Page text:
So a decimeter is 10 times smaller than a meter, a centimeter is 100 times smaller than a meter, and a millimeter is 1,000 times smaller than a meter. Conversely, a dekameter is 10 times larger than a meter, a hectometer is 100 times larger than a meter, and a kilometer is 1,000 times larger than a meter.
Although we could easily measure the length of a football field in meters, it would not make as much sense to measure the length of a computer in meters. Since a computer is less than one meter long, we would use a smaller metric unit, such as centimeters or millimeters, to express its length. The same rules apply when measuring the mass and volume of matter, using grams or liters, respectively.
What Are the U.S. Customary Units?
Now that we’ve established how the metric system works, it’s important to understand the difference between the metric system and the U.S. customary units.
The U.S. system also measures length, mass and volume, but with a different set of units, and without following a “base” system of measurement.
Instead, when measuring the volume of a liquid using U.S. customary units, we use fluid ounces, cups, pints, quarts and gallons — with fluid ounces being the smallest unit of measuring volume and gallons the largest unit, respectively. One gallon is equal to four quarts, which is equal to eight pints, which is equal to 16 cups, which is equal to 128 fluid ounces. Simple, right?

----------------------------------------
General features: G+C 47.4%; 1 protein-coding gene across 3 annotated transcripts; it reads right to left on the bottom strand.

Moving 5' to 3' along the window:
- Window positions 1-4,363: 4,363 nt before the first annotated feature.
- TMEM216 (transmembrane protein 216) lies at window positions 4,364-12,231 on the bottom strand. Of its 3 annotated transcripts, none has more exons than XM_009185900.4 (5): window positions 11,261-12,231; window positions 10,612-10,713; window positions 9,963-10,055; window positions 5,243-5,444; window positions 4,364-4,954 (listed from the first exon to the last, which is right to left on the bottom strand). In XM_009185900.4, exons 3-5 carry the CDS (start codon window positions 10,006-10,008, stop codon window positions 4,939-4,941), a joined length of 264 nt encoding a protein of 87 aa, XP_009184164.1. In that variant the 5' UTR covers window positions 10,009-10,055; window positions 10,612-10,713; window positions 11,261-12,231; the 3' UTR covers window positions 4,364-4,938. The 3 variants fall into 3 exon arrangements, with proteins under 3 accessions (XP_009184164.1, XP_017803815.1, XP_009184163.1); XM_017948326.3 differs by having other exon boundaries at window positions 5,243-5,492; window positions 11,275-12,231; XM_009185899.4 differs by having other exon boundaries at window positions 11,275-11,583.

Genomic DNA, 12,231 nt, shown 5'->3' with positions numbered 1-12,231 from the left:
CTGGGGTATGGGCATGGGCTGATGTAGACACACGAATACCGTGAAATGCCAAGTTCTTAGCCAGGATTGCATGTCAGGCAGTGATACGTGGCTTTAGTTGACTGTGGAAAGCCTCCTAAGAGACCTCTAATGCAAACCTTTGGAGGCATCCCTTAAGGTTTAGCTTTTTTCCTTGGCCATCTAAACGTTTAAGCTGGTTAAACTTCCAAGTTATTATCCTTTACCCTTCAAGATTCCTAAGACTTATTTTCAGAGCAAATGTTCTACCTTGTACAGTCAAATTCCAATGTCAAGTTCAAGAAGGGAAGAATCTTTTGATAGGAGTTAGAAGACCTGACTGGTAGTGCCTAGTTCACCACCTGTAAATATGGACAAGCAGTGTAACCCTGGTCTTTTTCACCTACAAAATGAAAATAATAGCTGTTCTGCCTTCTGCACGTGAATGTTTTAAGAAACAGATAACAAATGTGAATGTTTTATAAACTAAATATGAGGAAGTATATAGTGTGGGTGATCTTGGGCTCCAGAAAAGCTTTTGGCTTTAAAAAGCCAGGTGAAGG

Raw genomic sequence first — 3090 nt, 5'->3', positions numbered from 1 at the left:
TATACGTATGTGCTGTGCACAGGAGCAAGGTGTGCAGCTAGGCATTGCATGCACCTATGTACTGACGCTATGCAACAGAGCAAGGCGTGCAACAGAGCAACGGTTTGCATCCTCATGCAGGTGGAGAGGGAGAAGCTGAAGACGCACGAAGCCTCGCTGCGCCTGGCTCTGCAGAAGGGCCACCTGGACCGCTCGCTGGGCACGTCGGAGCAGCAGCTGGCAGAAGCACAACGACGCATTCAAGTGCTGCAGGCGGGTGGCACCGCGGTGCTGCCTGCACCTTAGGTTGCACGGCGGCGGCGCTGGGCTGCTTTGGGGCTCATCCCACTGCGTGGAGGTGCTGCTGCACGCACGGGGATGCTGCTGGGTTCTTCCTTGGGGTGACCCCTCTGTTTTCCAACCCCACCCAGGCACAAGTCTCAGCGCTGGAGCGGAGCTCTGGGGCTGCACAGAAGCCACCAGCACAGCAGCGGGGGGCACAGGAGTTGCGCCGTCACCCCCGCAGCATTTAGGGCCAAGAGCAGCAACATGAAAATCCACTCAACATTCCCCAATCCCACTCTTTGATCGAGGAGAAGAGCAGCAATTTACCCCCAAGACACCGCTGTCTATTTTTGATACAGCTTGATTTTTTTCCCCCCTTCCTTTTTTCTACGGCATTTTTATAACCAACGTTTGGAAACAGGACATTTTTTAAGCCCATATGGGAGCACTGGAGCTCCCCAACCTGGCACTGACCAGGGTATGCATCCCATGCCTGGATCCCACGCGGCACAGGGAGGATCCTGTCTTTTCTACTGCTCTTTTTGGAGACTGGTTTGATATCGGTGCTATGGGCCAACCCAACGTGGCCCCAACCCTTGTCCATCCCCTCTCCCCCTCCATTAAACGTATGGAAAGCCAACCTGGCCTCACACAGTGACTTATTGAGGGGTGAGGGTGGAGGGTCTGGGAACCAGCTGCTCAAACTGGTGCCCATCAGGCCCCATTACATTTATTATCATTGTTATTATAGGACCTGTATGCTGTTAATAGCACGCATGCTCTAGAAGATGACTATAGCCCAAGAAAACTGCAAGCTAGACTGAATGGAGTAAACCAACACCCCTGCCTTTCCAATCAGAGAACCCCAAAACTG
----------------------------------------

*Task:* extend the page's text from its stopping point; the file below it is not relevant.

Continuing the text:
Since there is no “base” rule for U.S. customary units, volume, mass and distance are all measured differently under this system. The U.S. customary units for measuring the mass of an object are ounces, pounds and tons. In this category of measurement, the smallest unit of mass is an ounce, the next smallest unit is a pound, and the largest unit of mass is a ton. Specifically, one pound is equal to 16 ounces, one ton is equal to 2,000 pounds, and one ton is also equal to 32,000 ounces.
The last type of measurement under the U.S. customary units is length, which is measured in inches, feet, yards and miles. Under this system, the smallest unit of length is inches and the largest unit of length is miles, respectively. Since this is arguably the most commonly used measurement in everyday life, most U.S. residents know that there are 12 inches in one foot, three feet in one yard, and 1,760 yards in one mile.